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Diane Luckow

SFU News Editor
Simon Fraser University
Assistant Director, Internal Communications

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Picture of Ian Campbell
The Executive MBA in Aboriginal Business and Leadership explores contemporary business issues and knowledge while recognizing that the traditional protocols and ways of understanding the world are also growing and changing as new generations assume responsibility for moving forward.

Ian Campbell, hereditary chief of the Squamish Nation, is a visionary who has ambitious plans for his people.

“We’re moving away from managing welfare to managing wealth,” he says. And now that he has graduated with an SFU Executive MBA in Aboriginal Business and Leadership (EMBA-ABL), he has the knowledge to forge ahead with ideas for projects. These include developing the Jericho Lands in Vancouver and pursuing development and business collaborations with other First Nations.

Campbell, 41, was among 17 students aged 32 to 57 who graduated this year from Canada’s first credited MBA for established Aboriginal leaders, entrepreneurs and others working with Aboriginal communities. In 2013,BCBusiness magazine acclaimed the program as one of B.C.’s 10 most significant innovations.

Campbell concurs. He was accepted into the SFU Beedie School of Business program without an undergraduate degree, but with significant career experience. He says the program “absolutely delivered” on formal business skills and tools while also recognizing and addressing how to incorporate traditional Aboriginal protocols and knowledge.

“I’m employed as lead negotiator in intergovernmental relations for the Squamish Nation,” he says. “We’re engaged in significant projects throughout our territory that deal with intergovernmental relations, business opportunities and investment. So my focus in the EMBA was fourfold: creating a vision, structuring our nation’s corporate division, building capacity within the nation and inspiring our young people.”

Another graduate, Pamela Goldsmith-Jones, was elected as Liberal MP for West Vancouver-Sunshine Coast in the Oct. 19 federal election. She was the only non-Aboriginal student in the first cohort.  The program’s second cohort began in September 2015 with 30 students, five of whom are not Aboriginal.  Campbell says the 33-month part-time EMBA ABL program is very timely, and credits SFU’s courage and foresight in creating it.  Program director Mark Selman, who conceived and championed the program, says it addresses an important change in B.C.’s business environment.  “First Nations are getting access to resources they never had in the past,” he says. “They have money to invest, and opportunities. Businesses are realizing that in terms of managing their risks, they need to work with First Nations.”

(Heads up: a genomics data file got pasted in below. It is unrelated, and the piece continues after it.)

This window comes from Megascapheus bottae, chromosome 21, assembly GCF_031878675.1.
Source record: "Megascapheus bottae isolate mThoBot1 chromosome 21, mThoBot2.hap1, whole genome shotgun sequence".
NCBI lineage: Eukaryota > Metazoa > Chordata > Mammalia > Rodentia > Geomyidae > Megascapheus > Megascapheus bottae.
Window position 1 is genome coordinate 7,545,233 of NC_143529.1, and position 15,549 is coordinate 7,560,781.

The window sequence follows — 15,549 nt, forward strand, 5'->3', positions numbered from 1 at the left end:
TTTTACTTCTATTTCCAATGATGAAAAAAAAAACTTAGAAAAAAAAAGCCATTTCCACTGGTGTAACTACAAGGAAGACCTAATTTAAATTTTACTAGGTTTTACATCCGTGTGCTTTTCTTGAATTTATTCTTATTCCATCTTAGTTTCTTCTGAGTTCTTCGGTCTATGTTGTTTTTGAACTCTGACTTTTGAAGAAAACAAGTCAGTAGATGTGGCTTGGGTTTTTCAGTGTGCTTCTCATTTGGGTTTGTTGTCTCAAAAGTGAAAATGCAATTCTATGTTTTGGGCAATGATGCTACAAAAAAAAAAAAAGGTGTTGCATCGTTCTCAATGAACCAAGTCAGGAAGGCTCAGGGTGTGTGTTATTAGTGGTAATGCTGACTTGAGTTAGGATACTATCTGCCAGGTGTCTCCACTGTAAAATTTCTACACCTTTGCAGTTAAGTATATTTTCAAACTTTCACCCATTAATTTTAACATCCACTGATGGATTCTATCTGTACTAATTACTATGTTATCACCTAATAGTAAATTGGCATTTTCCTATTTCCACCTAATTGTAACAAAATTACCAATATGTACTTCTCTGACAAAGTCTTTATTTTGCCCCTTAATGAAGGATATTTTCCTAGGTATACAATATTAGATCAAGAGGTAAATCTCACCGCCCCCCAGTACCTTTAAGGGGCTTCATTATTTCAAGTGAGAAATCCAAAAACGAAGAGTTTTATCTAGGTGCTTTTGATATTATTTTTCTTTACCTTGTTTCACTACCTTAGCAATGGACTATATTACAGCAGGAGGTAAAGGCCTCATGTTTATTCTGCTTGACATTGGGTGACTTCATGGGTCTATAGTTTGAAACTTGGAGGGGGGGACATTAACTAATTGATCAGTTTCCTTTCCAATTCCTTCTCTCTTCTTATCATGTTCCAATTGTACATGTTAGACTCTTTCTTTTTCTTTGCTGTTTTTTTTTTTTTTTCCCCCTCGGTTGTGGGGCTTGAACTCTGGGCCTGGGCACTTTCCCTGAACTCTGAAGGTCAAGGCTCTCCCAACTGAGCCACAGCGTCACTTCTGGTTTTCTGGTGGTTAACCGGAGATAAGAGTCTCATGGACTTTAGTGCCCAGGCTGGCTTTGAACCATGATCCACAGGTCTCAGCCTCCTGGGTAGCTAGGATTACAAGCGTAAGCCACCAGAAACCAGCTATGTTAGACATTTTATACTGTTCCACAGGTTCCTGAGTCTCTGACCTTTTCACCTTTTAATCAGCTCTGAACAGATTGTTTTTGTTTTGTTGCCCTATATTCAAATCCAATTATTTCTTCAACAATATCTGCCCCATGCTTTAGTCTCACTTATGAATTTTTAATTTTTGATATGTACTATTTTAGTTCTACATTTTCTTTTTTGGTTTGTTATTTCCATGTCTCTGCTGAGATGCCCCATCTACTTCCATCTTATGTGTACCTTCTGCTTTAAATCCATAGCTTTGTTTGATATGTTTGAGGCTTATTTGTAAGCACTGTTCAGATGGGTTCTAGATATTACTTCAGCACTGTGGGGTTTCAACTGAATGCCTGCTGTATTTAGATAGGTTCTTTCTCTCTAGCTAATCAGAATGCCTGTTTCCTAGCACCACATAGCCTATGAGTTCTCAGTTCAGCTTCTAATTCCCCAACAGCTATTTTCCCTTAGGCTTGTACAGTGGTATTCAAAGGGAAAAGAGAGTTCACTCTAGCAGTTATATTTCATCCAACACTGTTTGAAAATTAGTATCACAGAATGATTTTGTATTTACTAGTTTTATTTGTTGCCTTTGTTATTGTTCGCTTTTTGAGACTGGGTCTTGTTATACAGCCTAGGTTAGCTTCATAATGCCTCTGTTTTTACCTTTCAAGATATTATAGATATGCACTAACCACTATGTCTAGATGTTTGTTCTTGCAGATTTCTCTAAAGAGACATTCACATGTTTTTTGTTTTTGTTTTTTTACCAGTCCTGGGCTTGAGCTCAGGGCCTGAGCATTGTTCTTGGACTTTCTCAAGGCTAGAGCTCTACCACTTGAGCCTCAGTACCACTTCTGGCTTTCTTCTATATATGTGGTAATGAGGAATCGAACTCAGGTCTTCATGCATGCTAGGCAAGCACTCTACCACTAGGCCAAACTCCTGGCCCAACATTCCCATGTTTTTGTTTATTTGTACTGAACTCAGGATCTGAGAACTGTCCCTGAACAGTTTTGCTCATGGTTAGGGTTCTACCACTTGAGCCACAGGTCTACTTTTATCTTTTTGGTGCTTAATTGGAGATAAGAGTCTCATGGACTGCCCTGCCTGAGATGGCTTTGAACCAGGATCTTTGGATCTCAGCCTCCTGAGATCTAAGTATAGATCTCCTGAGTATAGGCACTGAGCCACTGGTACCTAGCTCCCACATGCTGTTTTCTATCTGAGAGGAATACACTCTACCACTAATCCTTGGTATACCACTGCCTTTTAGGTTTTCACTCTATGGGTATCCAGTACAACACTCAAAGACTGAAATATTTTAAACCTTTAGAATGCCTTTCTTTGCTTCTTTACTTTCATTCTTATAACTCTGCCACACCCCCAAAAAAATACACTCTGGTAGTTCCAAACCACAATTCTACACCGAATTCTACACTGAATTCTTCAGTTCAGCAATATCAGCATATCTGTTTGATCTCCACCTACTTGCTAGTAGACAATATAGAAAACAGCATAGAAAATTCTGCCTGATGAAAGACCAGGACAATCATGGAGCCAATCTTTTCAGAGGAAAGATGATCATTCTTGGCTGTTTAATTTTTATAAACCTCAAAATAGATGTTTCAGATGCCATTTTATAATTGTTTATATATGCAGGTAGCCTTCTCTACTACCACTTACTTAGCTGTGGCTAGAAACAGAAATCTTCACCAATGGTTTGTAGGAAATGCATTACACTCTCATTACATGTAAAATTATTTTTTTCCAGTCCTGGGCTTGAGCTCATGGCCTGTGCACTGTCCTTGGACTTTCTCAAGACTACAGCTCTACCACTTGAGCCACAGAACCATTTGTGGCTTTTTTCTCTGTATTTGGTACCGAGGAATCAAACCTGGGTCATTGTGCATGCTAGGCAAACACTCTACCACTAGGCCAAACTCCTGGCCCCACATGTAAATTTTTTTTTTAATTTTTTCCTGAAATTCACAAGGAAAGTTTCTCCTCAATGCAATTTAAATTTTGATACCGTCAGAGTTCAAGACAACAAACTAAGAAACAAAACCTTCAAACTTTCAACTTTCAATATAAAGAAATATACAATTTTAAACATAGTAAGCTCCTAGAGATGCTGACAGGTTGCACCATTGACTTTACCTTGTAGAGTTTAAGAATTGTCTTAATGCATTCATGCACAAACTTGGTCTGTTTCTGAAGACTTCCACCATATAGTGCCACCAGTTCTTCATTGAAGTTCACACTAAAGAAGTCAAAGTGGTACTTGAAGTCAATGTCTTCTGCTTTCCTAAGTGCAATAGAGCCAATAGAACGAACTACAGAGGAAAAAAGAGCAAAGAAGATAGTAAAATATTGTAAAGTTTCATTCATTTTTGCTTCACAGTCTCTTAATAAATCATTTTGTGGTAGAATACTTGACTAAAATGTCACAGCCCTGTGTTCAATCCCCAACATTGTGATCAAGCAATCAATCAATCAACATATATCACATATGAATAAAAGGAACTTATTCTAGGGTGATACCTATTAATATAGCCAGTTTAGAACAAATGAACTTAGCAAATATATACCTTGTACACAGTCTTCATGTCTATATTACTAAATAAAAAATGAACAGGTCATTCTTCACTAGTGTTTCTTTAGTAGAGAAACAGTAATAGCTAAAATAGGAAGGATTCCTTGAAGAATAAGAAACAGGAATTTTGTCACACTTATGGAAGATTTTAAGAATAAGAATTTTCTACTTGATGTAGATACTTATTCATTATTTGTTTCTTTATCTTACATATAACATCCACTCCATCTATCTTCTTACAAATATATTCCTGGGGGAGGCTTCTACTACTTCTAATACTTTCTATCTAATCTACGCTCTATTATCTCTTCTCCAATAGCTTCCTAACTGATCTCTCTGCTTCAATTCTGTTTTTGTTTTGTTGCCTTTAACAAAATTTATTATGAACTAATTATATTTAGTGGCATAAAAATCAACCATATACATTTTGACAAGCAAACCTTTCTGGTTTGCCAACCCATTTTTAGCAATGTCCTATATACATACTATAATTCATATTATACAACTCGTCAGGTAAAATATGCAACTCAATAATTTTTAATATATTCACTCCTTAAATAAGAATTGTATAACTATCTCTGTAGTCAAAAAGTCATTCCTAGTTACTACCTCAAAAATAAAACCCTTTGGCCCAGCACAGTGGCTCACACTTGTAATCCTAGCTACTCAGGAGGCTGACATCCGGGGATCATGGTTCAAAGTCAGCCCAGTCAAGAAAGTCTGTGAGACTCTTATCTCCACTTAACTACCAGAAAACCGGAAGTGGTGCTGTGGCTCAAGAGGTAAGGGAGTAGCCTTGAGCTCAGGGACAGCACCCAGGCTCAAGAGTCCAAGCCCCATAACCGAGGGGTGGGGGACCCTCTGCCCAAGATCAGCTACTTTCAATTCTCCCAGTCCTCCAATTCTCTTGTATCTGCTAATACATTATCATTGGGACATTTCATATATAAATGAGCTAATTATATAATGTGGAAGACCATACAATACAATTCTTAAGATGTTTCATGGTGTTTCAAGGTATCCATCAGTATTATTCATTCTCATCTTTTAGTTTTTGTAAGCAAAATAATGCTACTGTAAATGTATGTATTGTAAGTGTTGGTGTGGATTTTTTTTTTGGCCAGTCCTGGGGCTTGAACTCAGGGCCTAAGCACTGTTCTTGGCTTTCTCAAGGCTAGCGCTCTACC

Adds Campbell, “As Canada goes through reconciliation we really have to ask ourselves, ‘what are the actions that go with that?’ The leadership SFU exemplified in creating this program has inspired many of our Indigenous groups to move beyond the status quo. We’re now in transition to recreate ourselves—not in isolation but with the rest of Canada.”

Executive MBA in Aboriginal Business and Leadership

The Executive MBA in Aboriginal Business and Leadership explores contemporary business issues and knowledge while recognizing that the traditional protocols and ways of understanding the world are also growing and changing as new generations assume responsibility for moving forward. The program includes the core concepts and knowledge included in most MBA programs, but recognizes that traditional knowledge also plays a significant role in aboriginal leadership and decision making. It is designed for Aboriginal and non-Aboriginal students working within this context.

About the Author

Diane Luckow

SFU News Editor
Simon Fraser University
Assistant Director, Internal Communications

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